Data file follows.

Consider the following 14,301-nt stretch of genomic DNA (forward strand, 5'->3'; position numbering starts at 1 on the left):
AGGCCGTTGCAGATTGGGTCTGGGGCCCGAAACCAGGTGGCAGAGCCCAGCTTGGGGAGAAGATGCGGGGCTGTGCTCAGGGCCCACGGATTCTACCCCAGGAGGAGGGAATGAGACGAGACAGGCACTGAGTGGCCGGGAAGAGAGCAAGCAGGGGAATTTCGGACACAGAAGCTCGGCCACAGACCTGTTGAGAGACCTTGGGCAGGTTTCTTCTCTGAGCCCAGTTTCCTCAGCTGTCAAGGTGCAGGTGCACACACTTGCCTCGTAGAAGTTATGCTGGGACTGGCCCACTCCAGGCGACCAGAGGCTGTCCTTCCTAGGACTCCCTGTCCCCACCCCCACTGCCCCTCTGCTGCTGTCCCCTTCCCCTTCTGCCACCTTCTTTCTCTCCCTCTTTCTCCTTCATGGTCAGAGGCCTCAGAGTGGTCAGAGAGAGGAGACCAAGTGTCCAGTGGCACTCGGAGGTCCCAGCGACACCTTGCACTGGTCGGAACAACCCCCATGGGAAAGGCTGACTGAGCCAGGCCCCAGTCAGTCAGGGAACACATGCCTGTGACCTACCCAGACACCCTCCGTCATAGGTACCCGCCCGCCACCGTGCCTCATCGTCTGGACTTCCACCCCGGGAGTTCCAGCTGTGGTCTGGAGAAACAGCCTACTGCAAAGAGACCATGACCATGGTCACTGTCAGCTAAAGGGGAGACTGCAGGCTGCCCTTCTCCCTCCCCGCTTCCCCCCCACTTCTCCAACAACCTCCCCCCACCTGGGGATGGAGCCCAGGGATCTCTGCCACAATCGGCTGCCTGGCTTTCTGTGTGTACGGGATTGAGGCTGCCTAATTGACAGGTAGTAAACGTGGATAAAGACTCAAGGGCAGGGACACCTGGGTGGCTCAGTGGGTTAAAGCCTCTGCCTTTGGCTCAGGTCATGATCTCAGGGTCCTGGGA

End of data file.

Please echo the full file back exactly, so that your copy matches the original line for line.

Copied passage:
Consider the following 14,301-nt stretch of genomic DNA (forward strand, 5'->3'; position numbering starts at 1 on the left):
AGGCCGTTGCAGATTGGGTCTGGGGCCCGAAACCAGGTGGCAGAGCCCAGCTTGGGGAGAAGATGCGGGGCTGTGCTCAGGGCCCACGGATTCTACCCCAGGAGGAGGGAATGAGACGAGACAGGCACTGAGTGGCCGGGAAGAGAGCAAGCAGGGGAATTTCGGACACAGAAGCTCGGCCACAGACCTGTTGAGAGACCTTGGGCAGGTTTCTTCTCTGAGCCCAGTTTCCTCAGCTGTCAAGGTGCAGGTGCACACACTTGCCTCGTAGAAGTTATGCTGGGACTGGCCCACTCCAGGCGACCAGAGGCTGTCCTTCCTAGGACTCCCTGTCCCCACCCCCACTGCCCCTCTGCTGCTGTCCCCTTCCCCTTCTGCCACCTTCTTTCTCTCCCTCTTTCTCCTTCATGGTCAGAGGCCTCAGAGTGGTCAGAGAGAGGAGACCAAGTGTCCAGTGGCACTCGGAGGTCCCAGCGACACCTTGCACTGGTCGGAACAACCCCCATGGGAAAGGCTGACTGAGCCAGGCCCCAGTCAGTCAGGGAACACATGCCTGTGACCTACCCAGACACCCTCCGTCATAGGTACCCGCCCGCCACCGTGCCTCATCGTCTGGACTTCCACCCCGGGAGTTCCAGCTGTGGTCTGGAGAAACAGCCTACTGCAAAGAGACCATGACCATGGTCACTGTCAGCTAAAGGGGAGACTGCAGGCTGCCCTTCTCCCTCCCCGCTTCCCCCCCACTTCTCCAACAACCTCCCCCCACCTGGGGATGGAGCCCAGGGATCTCTGCCACAATCGGCTGCCTGGCTTTCTGTGTGTACGGGATTGAGGCTGCCTAATTGACAGGTAGTAAACGTGGATAAAGACTCAAGGGCAGGGACACCTGGGTGGCTCAGTGGGTTAAAGCCTCTGCCTTTGGCTCAGGTCATGATCTCAGGGTCCTGGGA